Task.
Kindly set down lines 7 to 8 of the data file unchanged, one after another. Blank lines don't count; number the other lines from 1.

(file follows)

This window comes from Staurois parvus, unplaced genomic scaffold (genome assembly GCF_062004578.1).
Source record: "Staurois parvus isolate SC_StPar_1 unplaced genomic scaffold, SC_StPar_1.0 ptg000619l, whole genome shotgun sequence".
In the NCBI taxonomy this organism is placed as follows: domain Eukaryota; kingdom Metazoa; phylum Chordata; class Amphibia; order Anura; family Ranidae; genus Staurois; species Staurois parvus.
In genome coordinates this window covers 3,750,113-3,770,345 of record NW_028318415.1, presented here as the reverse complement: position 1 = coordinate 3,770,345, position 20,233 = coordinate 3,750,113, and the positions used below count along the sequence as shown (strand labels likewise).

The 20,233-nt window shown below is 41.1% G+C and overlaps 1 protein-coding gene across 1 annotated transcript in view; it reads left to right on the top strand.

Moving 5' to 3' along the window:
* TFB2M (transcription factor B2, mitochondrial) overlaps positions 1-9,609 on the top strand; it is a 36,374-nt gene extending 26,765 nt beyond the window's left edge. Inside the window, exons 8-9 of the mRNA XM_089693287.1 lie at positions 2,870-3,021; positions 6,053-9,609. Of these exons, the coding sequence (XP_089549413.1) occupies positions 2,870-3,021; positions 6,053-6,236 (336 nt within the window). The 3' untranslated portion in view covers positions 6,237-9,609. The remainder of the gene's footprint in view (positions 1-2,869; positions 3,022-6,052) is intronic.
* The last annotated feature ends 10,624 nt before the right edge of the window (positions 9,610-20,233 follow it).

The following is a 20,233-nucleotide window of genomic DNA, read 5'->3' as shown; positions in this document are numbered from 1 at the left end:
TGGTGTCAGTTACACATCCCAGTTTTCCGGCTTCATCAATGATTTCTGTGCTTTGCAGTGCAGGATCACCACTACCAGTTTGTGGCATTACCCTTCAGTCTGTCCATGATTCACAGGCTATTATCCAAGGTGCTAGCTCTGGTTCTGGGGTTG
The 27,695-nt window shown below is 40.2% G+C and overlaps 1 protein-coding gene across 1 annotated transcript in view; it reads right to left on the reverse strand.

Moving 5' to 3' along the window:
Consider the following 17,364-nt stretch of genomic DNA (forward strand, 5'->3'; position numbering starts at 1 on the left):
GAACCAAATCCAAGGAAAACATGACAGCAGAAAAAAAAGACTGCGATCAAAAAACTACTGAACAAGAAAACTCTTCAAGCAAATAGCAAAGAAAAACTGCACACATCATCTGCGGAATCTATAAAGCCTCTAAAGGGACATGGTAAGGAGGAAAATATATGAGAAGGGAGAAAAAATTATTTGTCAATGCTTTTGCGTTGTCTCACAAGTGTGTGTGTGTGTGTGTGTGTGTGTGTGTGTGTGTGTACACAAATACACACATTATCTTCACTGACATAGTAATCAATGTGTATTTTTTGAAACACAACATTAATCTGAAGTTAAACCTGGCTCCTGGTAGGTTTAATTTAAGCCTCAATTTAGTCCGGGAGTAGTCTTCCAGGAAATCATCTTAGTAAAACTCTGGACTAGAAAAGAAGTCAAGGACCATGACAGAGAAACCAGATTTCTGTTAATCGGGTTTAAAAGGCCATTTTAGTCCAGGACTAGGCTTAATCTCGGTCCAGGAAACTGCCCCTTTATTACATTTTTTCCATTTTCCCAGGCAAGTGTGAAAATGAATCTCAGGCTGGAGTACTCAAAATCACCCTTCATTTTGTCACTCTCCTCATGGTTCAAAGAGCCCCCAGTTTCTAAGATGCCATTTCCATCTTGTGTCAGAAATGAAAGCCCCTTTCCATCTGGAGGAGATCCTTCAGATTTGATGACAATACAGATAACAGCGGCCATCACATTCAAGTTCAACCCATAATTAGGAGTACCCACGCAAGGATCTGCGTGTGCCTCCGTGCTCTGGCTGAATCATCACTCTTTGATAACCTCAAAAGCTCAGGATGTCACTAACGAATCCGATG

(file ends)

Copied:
* TFB2M (transcription factor B2, mitochondrial) overlaps positions 1-9,609 on the top strand; it is a 36,374-nt gene extending 26,765 nt beyond the window's left edge. Inside the window, exons 8-9 of the mRNA XM_089693287.1 lie at positions 2,870-3,021; positions 6,053-9,609. Of these exons, the coding sequence (XP_089549413.1) occupies positions 2,870-3,021; positions 6,053-6,236 (336 nt within the window). The 3' untranslated portion in view covers positions 6,237-9,609. The remainder of the gene's footprint in view (positions 1-2,869; positions 3,022-6,052) is intronic.
* The last annotated feature ends 10,624 nt before the right edge of the window (positions 9,610-20,233 follow it).